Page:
There were some pretty fierce debates about the content of the Convention during its drafting. One debate centred on whether the rights should just be listed or fully defined. The UK argued strongly in favour of definition. British politician Samuel Hoare worked to ensure that the rights were precisely defined.
A second major disagreement was about whether the rights should be legally enforceable. On this, British draftsman Maxwell-Fyfe said:
“We cannot let the matter rest at a declaration of moral principles and pious aspirations, excellent though the latter may be. There must be a binding convention, and we have given you a practical and workable method of bringing this about.”
The UK government also wanted to limit individuals’ ability to go to the European Court of Human Rights to complain about rights violations. Eventually it was agreed that states could decide whether or not give individuals the right to complain to the Court and whether or not to accept the Court’s jurisdiction. (These choices were set out in ‘optional clauses’ which states could choose to accept or not).
The first signature
In August 1950, a human rights sub-committee was appointed to finalise the text of the Convention and the finished draft was considered in September. The European Convention on Human Rights was signed in Rome on 4 November 1950. The UK was the first signatory to the Convention. The Convention entered into force on 3 September 1953.
At first, only Ireland, Denmark and Sweden accepted the right of individuals to complain to the European Court of Human Rights. In November 1958, the argument over the optional clauses (giving the Court jurisdiction and individuals the right to ‘petition’ the Court) was re-introduced to the UK Parliament. Lord Layton stated: “the right of individual petition is perhaps the most fundamental”. Eventually, in 1966, the UK accepted the optional clauses. In 1998, Protocol 11 to the Convention made the right of individual petition compulsory.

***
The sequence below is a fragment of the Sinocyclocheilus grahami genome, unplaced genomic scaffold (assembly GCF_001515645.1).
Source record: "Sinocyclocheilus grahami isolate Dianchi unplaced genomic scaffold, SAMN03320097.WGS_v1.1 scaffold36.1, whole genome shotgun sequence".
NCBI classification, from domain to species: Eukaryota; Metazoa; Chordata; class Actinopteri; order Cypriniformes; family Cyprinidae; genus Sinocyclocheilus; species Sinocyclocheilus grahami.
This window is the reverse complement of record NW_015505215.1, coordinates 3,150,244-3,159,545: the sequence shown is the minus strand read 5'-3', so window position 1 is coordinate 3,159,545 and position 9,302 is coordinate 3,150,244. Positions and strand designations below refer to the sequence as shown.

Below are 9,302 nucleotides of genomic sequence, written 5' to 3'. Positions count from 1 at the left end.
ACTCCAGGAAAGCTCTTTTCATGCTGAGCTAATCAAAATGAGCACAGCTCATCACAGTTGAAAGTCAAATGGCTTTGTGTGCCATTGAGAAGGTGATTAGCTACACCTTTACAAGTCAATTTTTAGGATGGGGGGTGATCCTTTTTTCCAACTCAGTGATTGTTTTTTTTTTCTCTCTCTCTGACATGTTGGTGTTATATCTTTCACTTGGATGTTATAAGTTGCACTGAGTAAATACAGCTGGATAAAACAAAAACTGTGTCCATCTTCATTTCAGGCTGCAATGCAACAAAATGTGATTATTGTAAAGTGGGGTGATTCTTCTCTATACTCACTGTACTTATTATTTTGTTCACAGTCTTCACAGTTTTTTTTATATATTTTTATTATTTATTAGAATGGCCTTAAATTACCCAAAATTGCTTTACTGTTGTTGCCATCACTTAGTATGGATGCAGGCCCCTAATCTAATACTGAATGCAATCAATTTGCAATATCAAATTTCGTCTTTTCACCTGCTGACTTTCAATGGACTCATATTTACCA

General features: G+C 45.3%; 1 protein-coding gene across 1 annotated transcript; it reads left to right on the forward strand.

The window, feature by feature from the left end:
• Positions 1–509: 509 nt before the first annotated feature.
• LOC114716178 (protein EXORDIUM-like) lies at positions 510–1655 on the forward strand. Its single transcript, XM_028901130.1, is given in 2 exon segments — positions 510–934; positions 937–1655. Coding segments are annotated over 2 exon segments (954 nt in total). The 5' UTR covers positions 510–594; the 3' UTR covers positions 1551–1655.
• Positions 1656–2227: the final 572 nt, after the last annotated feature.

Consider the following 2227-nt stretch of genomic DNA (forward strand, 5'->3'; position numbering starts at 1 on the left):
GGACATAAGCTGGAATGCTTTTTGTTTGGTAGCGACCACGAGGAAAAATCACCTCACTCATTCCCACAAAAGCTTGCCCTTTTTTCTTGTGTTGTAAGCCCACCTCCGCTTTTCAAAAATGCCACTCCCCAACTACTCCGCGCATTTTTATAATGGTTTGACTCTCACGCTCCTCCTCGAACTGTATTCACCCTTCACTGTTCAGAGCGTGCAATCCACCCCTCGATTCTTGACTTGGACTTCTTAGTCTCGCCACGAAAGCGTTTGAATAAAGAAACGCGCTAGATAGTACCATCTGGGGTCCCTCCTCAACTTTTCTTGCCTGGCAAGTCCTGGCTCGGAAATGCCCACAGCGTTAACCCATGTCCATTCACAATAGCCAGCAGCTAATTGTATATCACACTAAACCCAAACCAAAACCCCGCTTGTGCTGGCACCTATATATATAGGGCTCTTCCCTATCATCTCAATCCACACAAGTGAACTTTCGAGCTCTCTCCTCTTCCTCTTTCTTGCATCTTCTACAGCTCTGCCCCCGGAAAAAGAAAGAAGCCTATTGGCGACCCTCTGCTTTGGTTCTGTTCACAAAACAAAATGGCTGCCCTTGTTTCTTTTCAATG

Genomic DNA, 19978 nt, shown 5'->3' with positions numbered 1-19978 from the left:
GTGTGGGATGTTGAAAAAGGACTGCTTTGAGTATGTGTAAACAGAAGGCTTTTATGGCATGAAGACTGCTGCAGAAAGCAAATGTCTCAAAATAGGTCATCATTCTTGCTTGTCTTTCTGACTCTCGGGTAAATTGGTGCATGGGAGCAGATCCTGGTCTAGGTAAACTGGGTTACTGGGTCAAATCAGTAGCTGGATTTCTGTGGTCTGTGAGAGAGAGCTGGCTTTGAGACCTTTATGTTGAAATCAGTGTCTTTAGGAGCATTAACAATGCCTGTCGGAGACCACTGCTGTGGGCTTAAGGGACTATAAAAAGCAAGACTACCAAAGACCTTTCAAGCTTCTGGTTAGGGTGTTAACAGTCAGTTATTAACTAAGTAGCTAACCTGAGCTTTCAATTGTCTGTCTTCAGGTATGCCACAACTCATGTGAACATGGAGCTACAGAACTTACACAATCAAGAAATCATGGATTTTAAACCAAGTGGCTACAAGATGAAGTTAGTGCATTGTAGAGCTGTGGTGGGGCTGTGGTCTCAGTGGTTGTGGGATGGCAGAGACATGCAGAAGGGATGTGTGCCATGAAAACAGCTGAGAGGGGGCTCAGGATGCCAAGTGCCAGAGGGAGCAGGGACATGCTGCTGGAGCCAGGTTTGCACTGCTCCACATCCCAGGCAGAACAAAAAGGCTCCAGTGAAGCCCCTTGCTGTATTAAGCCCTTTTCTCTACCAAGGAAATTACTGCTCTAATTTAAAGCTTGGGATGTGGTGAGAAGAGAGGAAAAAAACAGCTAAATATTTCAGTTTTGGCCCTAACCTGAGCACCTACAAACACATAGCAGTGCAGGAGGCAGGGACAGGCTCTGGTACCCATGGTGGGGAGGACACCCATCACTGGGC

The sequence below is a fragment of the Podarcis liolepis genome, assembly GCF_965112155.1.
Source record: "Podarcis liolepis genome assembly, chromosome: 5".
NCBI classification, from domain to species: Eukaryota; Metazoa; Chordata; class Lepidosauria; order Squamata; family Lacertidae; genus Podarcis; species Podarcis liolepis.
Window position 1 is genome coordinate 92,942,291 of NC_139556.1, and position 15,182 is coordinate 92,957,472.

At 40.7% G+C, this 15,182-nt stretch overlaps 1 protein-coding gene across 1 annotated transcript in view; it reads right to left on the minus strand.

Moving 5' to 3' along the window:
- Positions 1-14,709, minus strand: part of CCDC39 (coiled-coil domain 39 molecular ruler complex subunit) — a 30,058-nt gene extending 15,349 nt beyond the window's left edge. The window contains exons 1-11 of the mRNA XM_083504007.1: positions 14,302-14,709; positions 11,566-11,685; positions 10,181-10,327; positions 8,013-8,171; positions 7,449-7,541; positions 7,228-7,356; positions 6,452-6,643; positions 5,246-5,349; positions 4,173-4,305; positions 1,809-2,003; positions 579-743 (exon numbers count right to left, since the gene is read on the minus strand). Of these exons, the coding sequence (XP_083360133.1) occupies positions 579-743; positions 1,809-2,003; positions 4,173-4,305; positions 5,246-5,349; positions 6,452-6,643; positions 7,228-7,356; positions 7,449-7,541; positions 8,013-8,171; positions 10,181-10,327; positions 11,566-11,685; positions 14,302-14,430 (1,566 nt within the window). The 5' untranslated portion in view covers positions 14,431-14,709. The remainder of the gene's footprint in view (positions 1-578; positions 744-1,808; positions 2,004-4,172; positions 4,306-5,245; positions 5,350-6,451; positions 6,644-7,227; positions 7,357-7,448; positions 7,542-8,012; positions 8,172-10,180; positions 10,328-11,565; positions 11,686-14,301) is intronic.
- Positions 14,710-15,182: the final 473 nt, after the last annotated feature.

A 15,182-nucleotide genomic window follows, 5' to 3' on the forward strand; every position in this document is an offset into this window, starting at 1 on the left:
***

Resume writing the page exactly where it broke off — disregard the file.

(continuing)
An ideal of Europe united by democracy and human rights was championed by the #1 Greatest Briton. The great ‘Charter of Human Rights’ Churchill envisioned became known as the European Convention on Human Rights. It protects the right to life, to liberty and security of person, to free speech, to a fair trial, to free and fair elections and to freedom from torture, slavery and discrimination.
Know your rights. Celebrate them. Protect them. For more information:
- Subscribe for free to our email updates
- Read about the Convention in more detail here.
- The European Convention on Human Rights takes effect in the UK through the Human Rights Act – read more about the Act here.
- Take a look at the text of the Convention and the rights it protects.
Featured image: Pexels.com. Churchill image © Dave Strom, used under Creative Commons Attribution-NonCommercial-NoDerivs 2.0 Generic Licence. David Maxwell Fyfe image: public domain. Writing images: Unsplash.com. Typewriter image © Dennis Skley used under Creative Commons Attribution-NoDerivs 2.0 Generic Licence.
This article was updated on 20 June as part of our regular review to make sure our content is up to date.